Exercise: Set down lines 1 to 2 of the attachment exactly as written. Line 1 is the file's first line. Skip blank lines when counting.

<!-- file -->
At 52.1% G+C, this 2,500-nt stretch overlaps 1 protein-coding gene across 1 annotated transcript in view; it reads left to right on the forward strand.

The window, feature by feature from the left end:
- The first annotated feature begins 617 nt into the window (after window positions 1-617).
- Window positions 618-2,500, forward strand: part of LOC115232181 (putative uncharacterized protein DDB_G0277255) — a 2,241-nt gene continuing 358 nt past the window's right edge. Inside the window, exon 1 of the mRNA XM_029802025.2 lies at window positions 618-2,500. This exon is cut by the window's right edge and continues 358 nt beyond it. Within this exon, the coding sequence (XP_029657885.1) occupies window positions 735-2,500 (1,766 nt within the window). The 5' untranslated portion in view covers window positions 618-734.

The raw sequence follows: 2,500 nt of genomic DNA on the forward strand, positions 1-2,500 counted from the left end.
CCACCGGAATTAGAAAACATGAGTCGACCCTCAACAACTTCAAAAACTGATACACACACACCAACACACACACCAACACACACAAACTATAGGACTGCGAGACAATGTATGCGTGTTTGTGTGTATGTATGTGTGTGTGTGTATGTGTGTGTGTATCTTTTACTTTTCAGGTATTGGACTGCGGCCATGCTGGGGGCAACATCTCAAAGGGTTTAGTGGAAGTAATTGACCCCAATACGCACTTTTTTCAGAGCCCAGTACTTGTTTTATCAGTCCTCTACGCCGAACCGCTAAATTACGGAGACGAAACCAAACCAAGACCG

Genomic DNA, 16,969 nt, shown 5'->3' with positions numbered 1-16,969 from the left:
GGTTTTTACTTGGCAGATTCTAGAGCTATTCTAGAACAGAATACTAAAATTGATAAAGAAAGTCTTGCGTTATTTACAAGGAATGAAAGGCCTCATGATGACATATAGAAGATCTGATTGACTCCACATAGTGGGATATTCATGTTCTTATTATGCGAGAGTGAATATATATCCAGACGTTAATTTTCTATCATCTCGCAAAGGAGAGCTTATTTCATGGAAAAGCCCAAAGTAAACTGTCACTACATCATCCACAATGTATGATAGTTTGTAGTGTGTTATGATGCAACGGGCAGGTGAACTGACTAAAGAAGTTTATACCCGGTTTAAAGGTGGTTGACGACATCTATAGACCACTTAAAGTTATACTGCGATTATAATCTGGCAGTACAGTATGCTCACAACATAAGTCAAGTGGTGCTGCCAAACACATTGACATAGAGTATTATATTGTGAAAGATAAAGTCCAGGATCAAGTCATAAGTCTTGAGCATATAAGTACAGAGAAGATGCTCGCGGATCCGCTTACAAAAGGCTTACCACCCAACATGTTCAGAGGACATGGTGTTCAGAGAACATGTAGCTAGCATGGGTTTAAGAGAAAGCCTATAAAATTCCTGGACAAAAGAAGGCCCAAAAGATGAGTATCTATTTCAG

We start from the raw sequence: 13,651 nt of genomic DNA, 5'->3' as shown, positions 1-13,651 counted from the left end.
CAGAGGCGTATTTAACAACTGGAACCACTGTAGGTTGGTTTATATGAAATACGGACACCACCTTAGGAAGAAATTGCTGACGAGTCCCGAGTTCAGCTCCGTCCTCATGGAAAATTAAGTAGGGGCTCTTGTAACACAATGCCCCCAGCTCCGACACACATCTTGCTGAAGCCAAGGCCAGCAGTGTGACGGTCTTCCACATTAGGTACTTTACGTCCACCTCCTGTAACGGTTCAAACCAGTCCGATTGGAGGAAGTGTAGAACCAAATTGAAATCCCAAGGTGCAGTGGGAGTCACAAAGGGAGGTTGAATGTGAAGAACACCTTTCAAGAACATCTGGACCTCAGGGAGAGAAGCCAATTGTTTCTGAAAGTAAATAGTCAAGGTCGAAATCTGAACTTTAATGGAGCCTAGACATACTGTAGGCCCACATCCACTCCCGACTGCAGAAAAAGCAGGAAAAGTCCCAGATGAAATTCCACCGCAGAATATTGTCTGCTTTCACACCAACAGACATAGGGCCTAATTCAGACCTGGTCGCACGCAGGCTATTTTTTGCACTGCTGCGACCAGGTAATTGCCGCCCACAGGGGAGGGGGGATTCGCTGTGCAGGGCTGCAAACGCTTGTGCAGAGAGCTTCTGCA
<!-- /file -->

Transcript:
At 52.1% G+C, this 2,500-nt stretch overlaps 1 protein-coding gene across 1 annotated transcript in view; it reads left to right on the forward strand.

The window, feature by feature from the left end: